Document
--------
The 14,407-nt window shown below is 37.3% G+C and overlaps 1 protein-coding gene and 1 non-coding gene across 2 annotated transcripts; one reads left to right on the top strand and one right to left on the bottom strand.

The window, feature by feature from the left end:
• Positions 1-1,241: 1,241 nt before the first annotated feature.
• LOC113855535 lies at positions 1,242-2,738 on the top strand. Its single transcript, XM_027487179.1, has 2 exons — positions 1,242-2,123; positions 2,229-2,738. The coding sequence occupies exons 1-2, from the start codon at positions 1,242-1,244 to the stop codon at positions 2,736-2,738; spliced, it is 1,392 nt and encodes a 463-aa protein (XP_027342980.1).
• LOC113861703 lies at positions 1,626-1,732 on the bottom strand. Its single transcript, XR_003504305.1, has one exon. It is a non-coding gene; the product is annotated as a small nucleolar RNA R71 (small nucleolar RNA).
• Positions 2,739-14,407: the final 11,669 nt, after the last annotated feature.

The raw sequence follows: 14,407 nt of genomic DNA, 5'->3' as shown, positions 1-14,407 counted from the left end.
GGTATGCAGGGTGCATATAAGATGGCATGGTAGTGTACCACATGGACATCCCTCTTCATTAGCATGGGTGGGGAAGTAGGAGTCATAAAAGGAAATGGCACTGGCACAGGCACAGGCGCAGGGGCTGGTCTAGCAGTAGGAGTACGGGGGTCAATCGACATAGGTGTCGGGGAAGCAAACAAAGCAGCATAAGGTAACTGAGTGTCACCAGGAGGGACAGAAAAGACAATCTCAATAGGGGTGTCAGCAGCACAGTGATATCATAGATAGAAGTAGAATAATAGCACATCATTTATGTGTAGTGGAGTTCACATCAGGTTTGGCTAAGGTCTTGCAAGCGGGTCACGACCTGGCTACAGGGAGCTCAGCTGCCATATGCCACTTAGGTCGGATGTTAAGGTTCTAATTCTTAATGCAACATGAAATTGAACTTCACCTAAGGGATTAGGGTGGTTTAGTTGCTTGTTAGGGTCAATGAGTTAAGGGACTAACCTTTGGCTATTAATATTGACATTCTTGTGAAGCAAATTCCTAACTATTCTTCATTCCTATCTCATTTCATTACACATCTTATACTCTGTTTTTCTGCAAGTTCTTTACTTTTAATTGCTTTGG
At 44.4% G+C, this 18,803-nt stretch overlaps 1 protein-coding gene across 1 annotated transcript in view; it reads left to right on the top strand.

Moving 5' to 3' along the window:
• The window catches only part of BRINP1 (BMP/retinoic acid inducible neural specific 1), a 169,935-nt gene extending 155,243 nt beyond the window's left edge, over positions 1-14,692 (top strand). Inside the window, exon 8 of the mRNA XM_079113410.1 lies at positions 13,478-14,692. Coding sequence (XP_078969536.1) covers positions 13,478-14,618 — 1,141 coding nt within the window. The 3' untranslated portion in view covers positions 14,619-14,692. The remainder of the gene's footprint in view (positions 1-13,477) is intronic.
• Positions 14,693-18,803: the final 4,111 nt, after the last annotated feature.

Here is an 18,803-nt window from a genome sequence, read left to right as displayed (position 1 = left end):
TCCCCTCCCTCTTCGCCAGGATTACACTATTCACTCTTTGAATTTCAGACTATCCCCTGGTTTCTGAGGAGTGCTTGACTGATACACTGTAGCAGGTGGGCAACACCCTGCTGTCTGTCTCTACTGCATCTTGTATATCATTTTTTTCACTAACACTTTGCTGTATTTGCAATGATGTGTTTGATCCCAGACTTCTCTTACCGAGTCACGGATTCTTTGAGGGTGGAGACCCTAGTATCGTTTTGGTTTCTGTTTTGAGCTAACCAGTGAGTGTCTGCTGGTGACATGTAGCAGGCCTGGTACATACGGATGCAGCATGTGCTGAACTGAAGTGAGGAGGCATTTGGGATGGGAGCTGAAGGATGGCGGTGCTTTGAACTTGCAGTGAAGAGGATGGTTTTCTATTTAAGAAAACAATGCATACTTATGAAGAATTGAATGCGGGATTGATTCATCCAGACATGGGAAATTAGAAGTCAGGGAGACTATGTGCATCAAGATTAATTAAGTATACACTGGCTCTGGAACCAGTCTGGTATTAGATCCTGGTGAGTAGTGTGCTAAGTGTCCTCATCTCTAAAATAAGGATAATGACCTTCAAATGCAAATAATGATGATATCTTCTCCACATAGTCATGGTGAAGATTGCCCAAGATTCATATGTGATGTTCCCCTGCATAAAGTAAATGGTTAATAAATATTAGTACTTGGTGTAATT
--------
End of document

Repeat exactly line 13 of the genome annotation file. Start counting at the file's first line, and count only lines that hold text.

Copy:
Here is an 18,803-nt window from a genome sequence, read left to right as displayed (position 1 = left end):